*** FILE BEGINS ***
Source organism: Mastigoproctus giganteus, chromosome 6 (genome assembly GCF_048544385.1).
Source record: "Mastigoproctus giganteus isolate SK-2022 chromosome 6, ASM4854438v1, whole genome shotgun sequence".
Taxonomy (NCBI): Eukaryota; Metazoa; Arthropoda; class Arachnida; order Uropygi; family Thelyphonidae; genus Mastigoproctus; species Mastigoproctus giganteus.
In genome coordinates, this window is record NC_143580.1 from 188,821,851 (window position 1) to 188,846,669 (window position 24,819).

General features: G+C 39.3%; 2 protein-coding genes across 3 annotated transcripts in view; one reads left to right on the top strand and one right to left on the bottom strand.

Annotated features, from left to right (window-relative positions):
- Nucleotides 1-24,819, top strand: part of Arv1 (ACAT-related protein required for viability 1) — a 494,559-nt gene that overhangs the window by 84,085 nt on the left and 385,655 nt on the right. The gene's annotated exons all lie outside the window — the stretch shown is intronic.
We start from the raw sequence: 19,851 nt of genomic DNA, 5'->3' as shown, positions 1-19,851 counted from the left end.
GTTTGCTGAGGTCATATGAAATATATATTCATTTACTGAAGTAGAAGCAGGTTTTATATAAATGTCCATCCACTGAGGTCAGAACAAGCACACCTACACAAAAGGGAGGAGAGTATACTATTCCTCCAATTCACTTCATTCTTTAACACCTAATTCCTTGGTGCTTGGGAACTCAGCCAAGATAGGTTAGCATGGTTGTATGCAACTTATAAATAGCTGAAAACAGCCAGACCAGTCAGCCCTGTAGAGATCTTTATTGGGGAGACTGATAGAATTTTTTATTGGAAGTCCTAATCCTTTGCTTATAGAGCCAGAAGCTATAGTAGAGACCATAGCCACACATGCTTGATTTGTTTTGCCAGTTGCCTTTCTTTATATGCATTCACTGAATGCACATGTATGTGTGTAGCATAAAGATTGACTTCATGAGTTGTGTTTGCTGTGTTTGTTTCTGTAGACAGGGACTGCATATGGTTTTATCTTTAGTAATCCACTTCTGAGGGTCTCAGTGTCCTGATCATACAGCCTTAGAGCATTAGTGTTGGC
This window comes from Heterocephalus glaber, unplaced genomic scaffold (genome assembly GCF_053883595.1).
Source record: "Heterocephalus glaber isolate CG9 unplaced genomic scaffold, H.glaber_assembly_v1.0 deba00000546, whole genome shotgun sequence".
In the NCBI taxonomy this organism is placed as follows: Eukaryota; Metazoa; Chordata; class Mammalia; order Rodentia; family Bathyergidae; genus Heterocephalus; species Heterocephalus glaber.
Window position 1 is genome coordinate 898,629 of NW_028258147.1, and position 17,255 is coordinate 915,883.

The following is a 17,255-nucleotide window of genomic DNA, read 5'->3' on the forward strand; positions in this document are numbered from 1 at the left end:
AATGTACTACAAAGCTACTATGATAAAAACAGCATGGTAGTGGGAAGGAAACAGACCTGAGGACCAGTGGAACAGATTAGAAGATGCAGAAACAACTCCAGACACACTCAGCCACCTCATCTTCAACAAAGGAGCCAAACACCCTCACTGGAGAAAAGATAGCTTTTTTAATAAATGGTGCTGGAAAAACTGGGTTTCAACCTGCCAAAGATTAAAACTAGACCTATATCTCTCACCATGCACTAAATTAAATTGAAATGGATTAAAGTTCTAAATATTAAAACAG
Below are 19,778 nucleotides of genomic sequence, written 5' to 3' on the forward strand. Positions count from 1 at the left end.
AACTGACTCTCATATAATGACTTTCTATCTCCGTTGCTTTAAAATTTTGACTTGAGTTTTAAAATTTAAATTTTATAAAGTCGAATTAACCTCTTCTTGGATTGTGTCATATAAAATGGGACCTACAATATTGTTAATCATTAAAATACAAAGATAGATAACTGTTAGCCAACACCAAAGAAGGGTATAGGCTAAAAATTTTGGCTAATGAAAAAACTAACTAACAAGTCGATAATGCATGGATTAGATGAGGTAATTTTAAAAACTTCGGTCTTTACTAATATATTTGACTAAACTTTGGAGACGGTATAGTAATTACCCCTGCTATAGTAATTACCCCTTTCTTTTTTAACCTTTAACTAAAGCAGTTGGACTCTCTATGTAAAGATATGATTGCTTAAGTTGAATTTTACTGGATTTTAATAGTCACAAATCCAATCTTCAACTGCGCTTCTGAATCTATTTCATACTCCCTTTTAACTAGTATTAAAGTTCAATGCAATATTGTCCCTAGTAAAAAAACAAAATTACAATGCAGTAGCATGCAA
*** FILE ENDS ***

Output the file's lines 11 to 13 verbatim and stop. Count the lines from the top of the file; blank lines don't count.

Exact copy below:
Source record: "Heterocephalus glaber isolate CG9 unplaced genomic scaffold, H.glaber_assembly_v1.0 deba00000546, whole genome shotgun sequence".
In the NCBI taxonomy this organism is placed as follows: Eukaryota; Metazoa; Chordata; class Mammalia; order Rodentia; family Bathyergidae; genus Heterocephalus; species Heterocephalus glaber.
Window position 1 is genome coordinate 898,629 of NW_028258147.1, and position 17,255 is coordinate 915,883.